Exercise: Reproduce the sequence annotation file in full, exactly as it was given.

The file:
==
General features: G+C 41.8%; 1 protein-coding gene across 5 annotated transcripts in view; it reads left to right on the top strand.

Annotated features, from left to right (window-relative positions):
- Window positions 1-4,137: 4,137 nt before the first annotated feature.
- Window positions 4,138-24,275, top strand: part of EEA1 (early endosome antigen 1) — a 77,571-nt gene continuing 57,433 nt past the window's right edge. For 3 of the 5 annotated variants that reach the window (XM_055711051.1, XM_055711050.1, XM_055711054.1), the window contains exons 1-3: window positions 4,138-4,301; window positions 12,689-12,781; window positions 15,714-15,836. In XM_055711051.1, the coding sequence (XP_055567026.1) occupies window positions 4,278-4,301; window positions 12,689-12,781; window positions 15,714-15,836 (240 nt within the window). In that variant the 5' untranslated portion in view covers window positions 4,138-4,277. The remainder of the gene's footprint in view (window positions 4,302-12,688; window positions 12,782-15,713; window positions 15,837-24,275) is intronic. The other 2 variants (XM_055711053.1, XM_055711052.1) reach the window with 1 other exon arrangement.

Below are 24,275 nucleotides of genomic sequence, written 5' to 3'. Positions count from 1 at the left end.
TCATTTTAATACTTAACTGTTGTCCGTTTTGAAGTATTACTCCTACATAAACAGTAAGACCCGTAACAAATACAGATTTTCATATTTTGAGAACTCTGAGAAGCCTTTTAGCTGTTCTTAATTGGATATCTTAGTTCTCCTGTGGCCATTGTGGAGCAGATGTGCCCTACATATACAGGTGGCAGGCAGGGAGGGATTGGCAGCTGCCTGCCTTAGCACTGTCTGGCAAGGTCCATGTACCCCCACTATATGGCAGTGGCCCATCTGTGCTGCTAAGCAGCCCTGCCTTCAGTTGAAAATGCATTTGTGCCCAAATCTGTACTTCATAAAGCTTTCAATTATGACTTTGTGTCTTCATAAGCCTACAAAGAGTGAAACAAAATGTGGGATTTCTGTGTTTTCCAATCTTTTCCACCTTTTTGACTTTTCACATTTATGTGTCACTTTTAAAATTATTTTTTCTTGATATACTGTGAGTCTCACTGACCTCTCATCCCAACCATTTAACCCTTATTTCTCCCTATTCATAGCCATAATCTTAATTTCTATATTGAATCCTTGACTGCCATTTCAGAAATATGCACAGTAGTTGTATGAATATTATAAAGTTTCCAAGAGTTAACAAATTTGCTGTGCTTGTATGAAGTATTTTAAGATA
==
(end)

General features: G+C 41.8%; 1 protein-coding gene across 5 annotated transcripts in view; it reads left to right on the top strand.

Annotated features, from left to right (window-relative positions):
- Window positions 1-4,137: 4,137 nt before the first annotated feature.
- Window positions 4,138-24,275, top strand: part of EEA1 (early endosome antigen 1) — a 77,571-nt gene continuing 57,433 nt past the window's right edge. For 3 of the 5 annotated variants that reach the window (XM_055711051.1, XM_055711050.1, XM_055711054.1), the window contains exons 1-3: window positions 4,138-4,301; window positions 12,689-12,781; window positions 15,714-15,836. In XM_055711051.1, the coding sequence (XP_055567026.1) occupies window positions 4,278-4,301; window positions 12,689-12,781; window positions 15,714-15,836 (240 nt within the window). In that variant the 5' untranslated portion in view covers window positions 4,138-4,277. The remainder of the gene's footprint in view (window positions 4,302-12,688; window positions 12,782-15,713; window positions 15,837-24,275) is intronic. The other 2 variants (XM_055711053.1, XM_055711052.1) reach the window with 1 other exon arrangement.

Below are 24,275 nucleotides of genomic sequence, written 5' to 3'. Positions count from 1 at the left end.
TCATTTTAATACTTAACTGTTGTCCGTTTTGAAGTATTACTCCTACATAAACAGTAAGACCCGTAACAAATACAGATTTTCATATTTTGAGAACTCTGAGAAGCCTTTTAGCTGTTCTTAATTGGATATCTTAGTTCTCCTGTGGCCATTGTGGAGCAGATGTGCCCTACATATACAGGTGGCAGGCAGGGAGGGATTGGCAGCTGCCTGCCTTAGCACTGTCTGGCAAGGTCCATGTACCCCCACTATATGGCAGTGGCCCATCTGTGCTGCTAAGCAGCCCTGCCTTCAGTTGAAAATGCATTTGTGCCCAAATCTGTACTTCATAAAGCTTTCAATTATGACTTTGTGTCTTCATAAGCCTACAAAGAGTGAAACAAAATGTGGGATTTCTGTGTTTTCCAATCTTTTCCACCTTTTTGACTTTTCACATTTATGTGTCACTTTTAAAATTATTTTTTCTTGATATACTGTGAGTCTCACTGACCTCTCATCCCAACCATTTAACCCTTATTTCTCCCTATTCATAGCCATAATCTTAATTTCTATATTGAATCCTTGACTGCCATTTCAGAAATATGCACAGTAGTTGTATGAATATTATAAAGTTTCCAAGAGTTAACAAATTTGCTGTGCTTGTATGAAGTATTTTAAGATA